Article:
Using the unmet obstetric needs indicator to map inequities in life-saving obstetric interventions at the local health care system in Kenya
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Background: Developing countries with high maternal mortality need to invest in indicators that not only provide information about how many women are dying, but also where, and what can be done to prevent these deaths. The unmet Obstetric Needs (UONs) concept provides this information. This concept was applied at district level in Kenya to assess how many women had UONs and where the women with unmet needs were located.
Methods: A facility based retrospective study was conducted in 2010 in Malindi District, Kenya. Data on pregnant women who underwent a major obstetric intervention (MOI) or died in facilities that provide comprehensive Emergency Obstetric Care (EmOC) services in 2008 and 2009 were collected. The difference between the number of women who experienced life threatening obstetric complications and those who received care was quantified. The main outcome measures in the study were the magnitude of UONs and their geographical distribution.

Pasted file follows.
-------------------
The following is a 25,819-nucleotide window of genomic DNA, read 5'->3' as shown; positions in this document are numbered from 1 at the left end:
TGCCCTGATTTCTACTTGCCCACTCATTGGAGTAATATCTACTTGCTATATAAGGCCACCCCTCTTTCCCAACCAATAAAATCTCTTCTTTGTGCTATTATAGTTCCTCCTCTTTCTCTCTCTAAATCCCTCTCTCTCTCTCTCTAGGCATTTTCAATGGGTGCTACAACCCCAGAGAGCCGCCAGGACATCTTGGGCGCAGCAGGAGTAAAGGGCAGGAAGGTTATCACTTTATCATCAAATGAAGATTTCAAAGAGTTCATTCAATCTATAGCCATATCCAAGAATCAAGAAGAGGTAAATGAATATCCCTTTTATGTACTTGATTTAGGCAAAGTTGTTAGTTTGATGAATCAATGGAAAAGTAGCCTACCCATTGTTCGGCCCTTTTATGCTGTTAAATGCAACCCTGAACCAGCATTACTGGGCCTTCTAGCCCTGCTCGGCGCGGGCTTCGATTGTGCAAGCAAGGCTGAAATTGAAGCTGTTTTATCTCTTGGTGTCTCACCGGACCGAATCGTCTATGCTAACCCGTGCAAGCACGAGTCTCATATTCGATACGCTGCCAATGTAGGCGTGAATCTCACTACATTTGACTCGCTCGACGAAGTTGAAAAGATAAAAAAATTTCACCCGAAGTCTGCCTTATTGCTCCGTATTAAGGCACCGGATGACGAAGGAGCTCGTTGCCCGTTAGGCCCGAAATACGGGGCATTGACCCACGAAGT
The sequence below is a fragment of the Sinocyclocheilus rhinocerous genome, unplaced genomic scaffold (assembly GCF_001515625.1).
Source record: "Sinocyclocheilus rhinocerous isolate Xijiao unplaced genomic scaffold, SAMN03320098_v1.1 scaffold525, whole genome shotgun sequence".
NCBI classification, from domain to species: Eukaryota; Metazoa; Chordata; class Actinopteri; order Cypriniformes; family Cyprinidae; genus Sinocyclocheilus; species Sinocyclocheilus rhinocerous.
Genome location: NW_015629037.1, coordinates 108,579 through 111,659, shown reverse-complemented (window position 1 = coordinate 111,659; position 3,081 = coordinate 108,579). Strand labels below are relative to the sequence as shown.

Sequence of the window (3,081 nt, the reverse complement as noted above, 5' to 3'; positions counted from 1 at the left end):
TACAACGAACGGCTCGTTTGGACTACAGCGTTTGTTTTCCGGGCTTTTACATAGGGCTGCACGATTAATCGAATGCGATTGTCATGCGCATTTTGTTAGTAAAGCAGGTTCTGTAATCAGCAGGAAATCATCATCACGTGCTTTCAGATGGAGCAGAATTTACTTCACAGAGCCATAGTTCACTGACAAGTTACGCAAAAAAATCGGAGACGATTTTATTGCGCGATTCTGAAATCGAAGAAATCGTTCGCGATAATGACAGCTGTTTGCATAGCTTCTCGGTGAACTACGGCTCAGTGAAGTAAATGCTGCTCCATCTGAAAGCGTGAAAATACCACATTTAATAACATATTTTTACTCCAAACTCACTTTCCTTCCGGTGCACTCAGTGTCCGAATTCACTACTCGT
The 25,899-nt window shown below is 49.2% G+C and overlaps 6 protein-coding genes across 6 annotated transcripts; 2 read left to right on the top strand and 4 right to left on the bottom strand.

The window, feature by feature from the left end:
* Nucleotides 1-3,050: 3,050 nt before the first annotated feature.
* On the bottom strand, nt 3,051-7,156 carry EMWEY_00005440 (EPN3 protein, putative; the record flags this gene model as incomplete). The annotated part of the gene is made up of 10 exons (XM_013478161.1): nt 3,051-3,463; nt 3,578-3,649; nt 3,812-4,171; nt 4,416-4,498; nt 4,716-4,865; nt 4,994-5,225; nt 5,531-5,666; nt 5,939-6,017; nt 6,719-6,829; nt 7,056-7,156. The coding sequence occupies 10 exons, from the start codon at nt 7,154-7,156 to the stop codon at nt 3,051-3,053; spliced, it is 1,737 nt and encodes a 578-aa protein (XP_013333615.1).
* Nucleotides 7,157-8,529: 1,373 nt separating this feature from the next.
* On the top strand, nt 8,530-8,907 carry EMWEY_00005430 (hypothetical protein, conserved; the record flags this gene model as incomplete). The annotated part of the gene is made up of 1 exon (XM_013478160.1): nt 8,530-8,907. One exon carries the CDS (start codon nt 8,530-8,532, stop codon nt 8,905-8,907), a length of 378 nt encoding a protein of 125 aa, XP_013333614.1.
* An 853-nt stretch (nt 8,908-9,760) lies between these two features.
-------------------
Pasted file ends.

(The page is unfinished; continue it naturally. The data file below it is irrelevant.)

Results: 566 women in 2008 and 724 in 2009 underwent MOI. Of these, 185 (32.7%) in 2008 and 204 (28.1%) in 2009 were for Absolute Maternal Indications (AMI). The most common MOI was caesarean section (90%), commonly indicated by Cephalopelvic Disproportion (CPD)–narrow pelvis (27.6% in 2008; 26.1% in 2009). Based on a reference rate of 1.4%, the overall MOI for AMI rate was 1.25% in 2008 and 1.3% in 2009. In absolute terms, 22 (11%) women in 2008 and 12 (6%) in 2009, who required a life saving intervention failed to get it. Deficits in terms of unmet needs were identified in rural areas only while urban areas had rates higher than the reference rate (0.8% vs. 2.2% in 2008; 0.8% vs. 2.1% in 2009).
Conclusions: The findings, if used as a proxy to maternal mortality, suggest that rural women face higher risks of dying during pregnancy and childbirth. This indicates the need to improve priority setting towards ensuring equity in access to life saving interventions for pregnant women in underserved areas.
CitationInternational Journal for Equity in Health
Elizabeth Echoka et al.; licensee BioMed Central Ltd.